RT: The negotiations on the Caspian Sea Convention. Could you tell us why the negotiations are so difficult and why this Convention is needed at all? What are the factors holding it back? Why have the negotiations lasted for so long?

EM: Let me start with a little prelude describing the background of the issue. After the disintegration of the Soviet Union, several new states emerged in the Caspian area. As is only natural, the legal regime that existed in the Caspian area since the times of the Soviet Union and Iran, had to be modified taking into account the emergence of Azerbaijan, Kazakhstan, Turkmenistan, plus, of course, the Russian Federation and Iran.

In this context, negotiations began with the purpose of defining the legal status of the Caspian Sea: in what form and which part should be divided, and the idea for the division of the Caspian Sea. They have lasted for a rather long time, of course. The crucial thing is how to estimate the historical period. I mean whether or not 20 years is long enough as a historical period, or it is not, this sort of thing.

On the whole, however, this question does exist because there is a whole tangle of different problems starting from ecology (which, incidentally, we managed to cope with successfully) to shipping, fishing, etc

RT: As far as we know, Iran failed to recognize the tripartite agreement between Russia, Azerbaijan and Kazakhstan. Will this agreement yet be discussed with Iranian colleagues?

EM: The theme that we have coordinated with the Russian Federation and Kazakhstan – the demarcation of the Caspian Sea along the median line in accordance with the coastline – has found its legal corroboration and is actually an agreement, as you said, between Azerbaijan, the Russian Federation and Kazakhstan. Iran has an approach of its own. Generally we believe that this approach doesn’t reflect the realities that have taken shape in the Caspian area. As for Turkmenistan, its approach is generally in support of the median line, but we have different points of calculation in how to figure out where the median line is. But this in no way prevents us from developing bilateral positive tendencies in other matters.

RT: But what is it that makes Iran dissatisfied with the median-line demarcation?  

EM: Basically, the Iranian side wants 20 per cent of the Caspian, which doesn’t reflect the existing realities and what we have come to terms with on the Russian side and the Kazakhstan side. On the whole, there is a common understanding with the Turkmen side. We say this: If four states accept the median-line principle, the fifth state, accordingly, ought to join the majority. The Iranian side is aware that the negotiations should be continued in order to find common ground and a way out of the predicament. And, in principle, I am rather optimistic that, over time, we’ll resolve this problem.

RT: There is a view that Azerbaijan to some extent is playing on the contradictions regarding the South Stream pipeline. It sells its gas both to the EU and Russia, and it says it has enough resources. Does it really have enough resources?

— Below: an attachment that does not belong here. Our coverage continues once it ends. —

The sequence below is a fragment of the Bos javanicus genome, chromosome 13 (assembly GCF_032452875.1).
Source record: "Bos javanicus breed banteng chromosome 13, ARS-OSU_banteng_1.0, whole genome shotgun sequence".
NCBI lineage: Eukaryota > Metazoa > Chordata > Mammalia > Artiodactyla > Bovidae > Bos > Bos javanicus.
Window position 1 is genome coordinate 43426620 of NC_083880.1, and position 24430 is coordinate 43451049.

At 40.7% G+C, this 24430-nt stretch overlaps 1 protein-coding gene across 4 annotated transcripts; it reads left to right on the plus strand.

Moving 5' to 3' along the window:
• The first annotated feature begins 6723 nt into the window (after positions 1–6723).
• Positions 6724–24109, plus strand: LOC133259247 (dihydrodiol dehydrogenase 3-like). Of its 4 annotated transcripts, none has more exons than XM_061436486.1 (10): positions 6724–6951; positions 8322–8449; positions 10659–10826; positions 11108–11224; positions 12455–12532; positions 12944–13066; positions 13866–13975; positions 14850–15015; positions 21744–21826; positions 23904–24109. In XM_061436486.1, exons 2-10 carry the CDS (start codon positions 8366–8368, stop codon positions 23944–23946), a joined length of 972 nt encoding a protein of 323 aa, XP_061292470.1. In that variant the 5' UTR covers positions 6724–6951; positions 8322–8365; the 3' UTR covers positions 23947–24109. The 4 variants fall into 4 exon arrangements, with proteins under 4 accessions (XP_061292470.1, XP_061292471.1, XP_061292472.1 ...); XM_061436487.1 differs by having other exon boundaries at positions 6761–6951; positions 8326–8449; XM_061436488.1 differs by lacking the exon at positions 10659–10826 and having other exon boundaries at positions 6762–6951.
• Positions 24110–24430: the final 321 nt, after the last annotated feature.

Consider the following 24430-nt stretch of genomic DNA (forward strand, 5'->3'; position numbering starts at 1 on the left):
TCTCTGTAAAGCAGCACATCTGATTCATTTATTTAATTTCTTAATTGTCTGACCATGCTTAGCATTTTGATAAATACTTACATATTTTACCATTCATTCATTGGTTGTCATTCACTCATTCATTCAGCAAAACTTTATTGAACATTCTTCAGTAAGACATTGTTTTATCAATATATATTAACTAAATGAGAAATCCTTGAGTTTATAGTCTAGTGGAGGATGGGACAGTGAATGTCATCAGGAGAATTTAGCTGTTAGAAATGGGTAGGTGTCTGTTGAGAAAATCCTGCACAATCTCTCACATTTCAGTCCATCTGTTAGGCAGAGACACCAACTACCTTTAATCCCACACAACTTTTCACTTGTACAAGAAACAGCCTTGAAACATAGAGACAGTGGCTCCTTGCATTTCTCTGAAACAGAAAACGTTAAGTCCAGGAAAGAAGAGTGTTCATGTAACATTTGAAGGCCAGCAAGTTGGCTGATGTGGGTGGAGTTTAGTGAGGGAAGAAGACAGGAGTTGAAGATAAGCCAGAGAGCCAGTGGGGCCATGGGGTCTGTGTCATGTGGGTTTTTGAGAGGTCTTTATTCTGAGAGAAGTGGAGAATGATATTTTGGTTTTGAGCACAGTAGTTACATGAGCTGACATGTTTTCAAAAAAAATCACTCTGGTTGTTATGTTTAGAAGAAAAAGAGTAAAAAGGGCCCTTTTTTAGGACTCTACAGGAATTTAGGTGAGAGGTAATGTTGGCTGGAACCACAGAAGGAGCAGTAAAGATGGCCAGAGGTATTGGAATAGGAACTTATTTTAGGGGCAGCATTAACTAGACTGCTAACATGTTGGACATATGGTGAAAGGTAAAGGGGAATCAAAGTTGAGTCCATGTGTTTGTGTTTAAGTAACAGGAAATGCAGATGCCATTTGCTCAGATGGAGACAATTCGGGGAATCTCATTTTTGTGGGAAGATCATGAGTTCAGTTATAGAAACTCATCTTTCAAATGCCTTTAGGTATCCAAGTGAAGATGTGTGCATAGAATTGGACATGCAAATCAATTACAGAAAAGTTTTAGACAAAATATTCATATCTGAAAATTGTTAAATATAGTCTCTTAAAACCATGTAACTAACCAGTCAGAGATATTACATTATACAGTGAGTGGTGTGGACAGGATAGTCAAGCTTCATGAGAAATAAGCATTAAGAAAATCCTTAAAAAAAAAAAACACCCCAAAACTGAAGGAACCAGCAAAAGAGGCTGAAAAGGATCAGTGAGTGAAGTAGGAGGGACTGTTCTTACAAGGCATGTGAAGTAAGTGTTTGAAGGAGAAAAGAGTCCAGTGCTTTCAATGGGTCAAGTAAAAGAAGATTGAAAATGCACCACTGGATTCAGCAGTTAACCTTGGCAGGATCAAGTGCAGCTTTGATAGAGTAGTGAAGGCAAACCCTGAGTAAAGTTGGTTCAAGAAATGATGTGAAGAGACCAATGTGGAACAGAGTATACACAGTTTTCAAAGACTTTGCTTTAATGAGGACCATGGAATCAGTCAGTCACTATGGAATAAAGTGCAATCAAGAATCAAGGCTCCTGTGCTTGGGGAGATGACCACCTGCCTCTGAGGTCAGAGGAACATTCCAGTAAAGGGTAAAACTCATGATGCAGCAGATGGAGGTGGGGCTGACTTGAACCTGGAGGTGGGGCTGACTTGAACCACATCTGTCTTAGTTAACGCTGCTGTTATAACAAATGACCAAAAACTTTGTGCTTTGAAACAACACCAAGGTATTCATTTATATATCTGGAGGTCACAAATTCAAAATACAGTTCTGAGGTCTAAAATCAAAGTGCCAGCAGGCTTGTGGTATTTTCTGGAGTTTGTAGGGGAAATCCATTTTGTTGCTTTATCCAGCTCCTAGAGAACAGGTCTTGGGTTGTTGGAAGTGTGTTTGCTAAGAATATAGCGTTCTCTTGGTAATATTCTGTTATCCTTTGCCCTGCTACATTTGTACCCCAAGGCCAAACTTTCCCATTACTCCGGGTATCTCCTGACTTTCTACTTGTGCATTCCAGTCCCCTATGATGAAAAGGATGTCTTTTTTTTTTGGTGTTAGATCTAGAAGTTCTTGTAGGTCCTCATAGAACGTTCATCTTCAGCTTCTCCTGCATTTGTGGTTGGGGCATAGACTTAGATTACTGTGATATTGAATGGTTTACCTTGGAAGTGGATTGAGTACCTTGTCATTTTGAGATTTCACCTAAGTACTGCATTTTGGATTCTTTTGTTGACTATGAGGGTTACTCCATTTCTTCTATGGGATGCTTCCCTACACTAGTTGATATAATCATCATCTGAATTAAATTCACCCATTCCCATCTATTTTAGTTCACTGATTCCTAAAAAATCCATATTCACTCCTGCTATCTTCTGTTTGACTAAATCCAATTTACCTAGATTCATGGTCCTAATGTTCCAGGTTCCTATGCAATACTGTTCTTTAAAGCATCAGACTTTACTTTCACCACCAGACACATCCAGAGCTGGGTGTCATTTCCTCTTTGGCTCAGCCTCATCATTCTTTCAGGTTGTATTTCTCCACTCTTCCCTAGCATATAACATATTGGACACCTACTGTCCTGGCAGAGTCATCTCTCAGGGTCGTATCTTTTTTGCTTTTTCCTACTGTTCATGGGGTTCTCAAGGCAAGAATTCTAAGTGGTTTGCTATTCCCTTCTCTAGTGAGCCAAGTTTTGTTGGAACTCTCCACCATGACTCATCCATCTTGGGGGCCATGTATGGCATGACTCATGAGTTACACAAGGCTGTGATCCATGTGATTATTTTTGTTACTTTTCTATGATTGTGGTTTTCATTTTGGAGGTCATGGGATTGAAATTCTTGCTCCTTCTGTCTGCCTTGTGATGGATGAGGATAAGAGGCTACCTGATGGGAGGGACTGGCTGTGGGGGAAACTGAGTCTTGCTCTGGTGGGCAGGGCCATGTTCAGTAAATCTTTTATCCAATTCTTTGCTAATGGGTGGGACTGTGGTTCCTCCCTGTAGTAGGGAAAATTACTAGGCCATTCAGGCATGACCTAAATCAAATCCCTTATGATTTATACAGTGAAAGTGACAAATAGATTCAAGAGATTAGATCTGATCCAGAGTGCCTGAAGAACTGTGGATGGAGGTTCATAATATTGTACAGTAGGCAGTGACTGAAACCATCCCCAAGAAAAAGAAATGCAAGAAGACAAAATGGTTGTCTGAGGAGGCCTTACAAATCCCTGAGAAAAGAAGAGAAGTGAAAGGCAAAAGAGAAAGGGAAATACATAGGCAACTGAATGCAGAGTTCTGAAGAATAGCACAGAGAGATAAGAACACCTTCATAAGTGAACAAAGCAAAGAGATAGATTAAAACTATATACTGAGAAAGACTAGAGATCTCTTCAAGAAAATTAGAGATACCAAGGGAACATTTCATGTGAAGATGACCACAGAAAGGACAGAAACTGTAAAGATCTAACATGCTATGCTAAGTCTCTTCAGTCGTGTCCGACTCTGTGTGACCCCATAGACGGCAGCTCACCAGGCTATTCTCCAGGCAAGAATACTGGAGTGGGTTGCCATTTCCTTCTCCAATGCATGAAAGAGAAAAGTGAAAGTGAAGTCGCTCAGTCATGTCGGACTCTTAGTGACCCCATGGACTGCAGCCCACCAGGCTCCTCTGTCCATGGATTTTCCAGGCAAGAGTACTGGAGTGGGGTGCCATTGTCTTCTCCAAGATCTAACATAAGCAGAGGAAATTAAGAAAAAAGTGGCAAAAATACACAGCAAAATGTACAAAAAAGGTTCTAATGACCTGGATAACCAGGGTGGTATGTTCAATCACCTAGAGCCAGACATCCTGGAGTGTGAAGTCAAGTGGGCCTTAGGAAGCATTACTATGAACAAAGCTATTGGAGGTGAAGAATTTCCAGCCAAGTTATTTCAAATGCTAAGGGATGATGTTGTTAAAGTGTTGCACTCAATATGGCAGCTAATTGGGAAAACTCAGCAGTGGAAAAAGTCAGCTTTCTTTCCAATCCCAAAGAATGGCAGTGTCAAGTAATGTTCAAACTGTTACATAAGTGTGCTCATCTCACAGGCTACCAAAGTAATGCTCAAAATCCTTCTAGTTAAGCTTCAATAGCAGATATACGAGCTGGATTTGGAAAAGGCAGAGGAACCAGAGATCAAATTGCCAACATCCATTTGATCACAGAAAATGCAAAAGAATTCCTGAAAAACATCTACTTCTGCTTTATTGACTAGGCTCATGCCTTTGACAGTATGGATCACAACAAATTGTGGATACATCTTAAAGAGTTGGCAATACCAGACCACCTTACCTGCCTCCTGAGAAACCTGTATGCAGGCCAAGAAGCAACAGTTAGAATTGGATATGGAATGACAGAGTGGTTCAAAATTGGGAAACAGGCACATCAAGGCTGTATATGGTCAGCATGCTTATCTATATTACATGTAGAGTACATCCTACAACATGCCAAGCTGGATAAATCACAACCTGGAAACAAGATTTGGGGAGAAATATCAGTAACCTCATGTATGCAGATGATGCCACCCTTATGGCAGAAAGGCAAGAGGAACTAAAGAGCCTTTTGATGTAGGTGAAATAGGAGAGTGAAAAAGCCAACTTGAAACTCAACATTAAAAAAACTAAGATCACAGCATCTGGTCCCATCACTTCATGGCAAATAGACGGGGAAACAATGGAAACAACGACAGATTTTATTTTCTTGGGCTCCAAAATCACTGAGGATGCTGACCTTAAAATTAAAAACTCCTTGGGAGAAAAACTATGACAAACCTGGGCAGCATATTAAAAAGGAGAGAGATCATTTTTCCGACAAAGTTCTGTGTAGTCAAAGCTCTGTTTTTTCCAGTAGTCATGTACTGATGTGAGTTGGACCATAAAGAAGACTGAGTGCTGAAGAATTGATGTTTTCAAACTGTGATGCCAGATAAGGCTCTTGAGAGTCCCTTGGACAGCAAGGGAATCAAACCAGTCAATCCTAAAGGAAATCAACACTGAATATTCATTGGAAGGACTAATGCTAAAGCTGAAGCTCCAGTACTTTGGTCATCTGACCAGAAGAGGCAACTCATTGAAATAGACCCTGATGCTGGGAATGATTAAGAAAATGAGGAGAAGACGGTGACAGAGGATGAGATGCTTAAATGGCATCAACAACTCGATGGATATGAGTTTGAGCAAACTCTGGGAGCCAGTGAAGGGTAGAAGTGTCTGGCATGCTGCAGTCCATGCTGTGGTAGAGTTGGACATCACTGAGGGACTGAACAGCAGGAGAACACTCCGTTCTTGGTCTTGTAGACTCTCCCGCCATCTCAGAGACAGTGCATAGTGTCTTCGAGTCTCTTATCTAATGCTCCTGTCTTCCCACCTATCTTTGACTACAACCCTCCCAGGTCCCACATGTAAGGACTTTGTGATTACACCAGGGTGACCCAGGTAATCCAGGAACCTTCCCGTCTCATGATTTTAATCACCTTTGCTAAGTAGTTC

EM: I can hardly agree with you where this word, “contradictions,” is concerned. I don’t think it’s quite correct. Our position is this. We should in the first place disengage politics from commerce. From the commercial point of view, as is only natural, every energy-producing country seeks to come to markets that are of most interest for it in the sense that they can offer a decent price for its energy resources.

As far as delivery is concerned, all options here are still open, as we are in our negotiations, we are guided by considerations of national interests, and commercial potential is, of course, a key part of those considerations. If there's a good price, it should be offered and delivered.

RT: You mentioned some important environmental issues related to the development of the Caspian Sea that were addressed. Could you elaborate on that?

EM: First of all, Caspian state leaders decided to establish a work group that was to come up with propositions regarding the preservation of sturgeon and their spawning sites.

Since the preservation of sturgeon was deemed very important, all measures are being considered, all the way up to imposing a total ban on sturgeon fishing. There are different grades of sturgeon and it's a commonwealth of all the five Caspian states.

RT: Did the BP oil spill in the Gulf of Mexico have any impact on the decisions taken in this field?


EM: You know, environment-related requirements to oil companies have become stricter, of course. As for gas extraction, the issue of environment protection is not as pressing there as with oil, but, with the global experience and international standards according to which underwater pipelines are laid, nothing bad has happened so far. Our experience of offshore oil extraction for the Baku-Tbilisi-Ceyhan pipeline shows that if all international standards are observed, most projects are quite feasible.

RT: The final question concerns more the area of international relations. Does Azerbaijan share the concerns of the international community about the Iranian nuclear program?

EM: You know, Azerbaijan has a clear position regarding this – any IAEA member state is entitled to its own peaceful nuclear program. If it is in line with IAEA regulations and peaceful nuclear cooperation, it is possible and justified.

Also watch interview with Eduard Nalbandyan, Foreign Minister of the Armenian Republic.